Sunday, August 19, 2012

Race and Crossing Musical Genre Lines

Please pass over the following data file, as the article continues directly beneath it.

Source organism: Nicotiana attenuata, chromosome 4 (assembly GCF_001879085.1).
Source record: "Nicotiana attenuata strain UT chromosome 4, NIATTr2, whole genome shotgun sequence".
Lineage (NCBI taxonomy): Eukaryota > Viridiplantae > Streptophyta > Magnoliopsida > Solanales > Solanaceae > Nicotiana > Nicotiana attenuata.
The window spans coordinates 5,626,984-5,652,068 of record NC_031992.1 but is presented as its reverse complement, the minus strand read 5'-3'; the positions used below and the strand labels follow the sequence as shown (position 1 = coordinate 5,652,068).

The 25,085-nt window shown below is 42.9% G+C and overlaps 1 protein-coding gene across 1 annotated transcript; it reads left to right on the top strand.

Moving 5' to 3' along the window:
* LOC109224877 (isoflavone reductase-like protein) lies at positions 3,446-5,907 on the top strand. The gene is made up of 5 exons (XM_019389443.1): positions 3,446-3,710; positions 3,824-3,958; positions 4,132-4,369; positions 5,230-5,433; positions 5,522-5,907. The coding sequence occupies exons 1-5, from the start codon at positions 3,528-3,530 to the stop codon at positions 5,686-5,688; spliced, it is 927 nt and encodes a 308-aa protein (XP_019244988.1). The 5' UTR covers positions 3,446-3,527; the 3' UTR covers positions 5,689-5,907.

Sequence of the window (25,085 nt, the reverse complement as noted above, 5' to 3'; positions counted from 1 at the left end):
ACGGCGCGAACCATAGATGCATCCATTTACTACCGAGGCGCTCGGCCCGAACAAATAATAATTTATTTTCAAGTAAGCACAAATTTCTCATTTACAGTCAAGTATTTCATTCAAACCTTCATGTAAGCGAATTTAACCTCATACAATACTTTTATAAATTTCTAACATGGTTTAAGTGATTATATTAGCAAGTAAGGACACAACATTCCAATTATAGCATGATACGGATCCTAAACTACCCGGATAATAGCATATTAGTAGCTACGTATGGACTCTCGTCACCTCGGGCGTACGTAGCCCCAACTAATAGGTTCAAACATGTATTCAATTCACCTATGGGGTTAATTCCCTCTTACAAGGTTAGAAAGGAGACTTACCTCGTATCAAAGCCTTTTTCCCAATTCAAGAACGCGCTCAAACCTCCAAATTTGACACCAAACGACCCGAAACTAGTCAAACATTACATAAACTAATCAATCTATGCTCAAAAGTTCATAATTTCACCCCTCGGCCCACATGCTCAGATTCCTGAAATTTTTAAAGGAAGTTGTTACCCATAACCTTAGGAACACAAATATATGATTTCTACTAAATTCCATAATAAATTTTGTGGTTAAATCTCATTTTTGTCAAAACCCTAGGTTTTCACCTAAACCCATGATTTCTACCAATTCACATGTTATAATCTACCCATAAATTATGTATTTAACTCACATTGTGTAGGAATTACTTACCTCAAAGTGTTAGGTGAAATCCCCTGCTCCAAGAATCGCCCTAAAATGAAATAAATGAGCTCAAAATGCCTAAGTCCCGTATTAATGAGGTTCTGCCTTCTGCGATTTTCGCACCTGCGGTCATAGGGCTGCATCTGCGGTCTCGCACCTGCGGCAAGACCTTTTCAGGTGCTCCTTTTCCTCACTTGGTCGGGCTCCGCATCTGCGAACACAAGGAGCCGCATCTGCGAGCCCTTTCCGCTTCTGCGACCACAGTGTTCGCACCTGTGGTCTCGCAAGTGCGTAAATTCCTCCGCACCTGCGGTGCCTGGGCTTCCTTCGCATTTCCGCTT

So I was looking through my iTunes library and came across this song entitled “Leaving” by pop artist Jesse McCartney. What I noticed about the song was its heavy bass laden production with its very weak lyrics. The lyrics of the song were laced with hip hop/urban jargon. I loved the sound of the song but clearly the songwriter did not have much going in what he or she was trying to convey in the song. Why bring this song up? It made me think of pop artists who were predominately white and come from non-urban/inner city backgrounds try to break into the urban scene. Justin Timberlake is one prime example. I actually purchased his first CD and loved it. Honestly I think he was being himself. It was great timing for him and his solo career. The same can be said for urban acts that want to take on the pop frontier. Usher and Ne-Yo come to mind. They both have awesome commercial success with both R&B and pop. Race at times plays a factor in crossing these musical lines. It is good to point out that artists like Jason Derulo and Robin Thicke have found a place in their respective genre which may not be what their race would listen to demographically .Robin Thicke is an R&B singer, I believe he has not really taken the pop route from his songs that I have listened to. Jason Derulo to me is a pop artist and not anyway urban. That is so funny considering he is Haitian American and from Miami, (I believe.) I think crossing musical genres is a good marketing tool. Race makes it easier to come across. As you know music is the language of life and crosses no color lines. I mean the king of pop was not white. Ironic. Yes this is my opinion.

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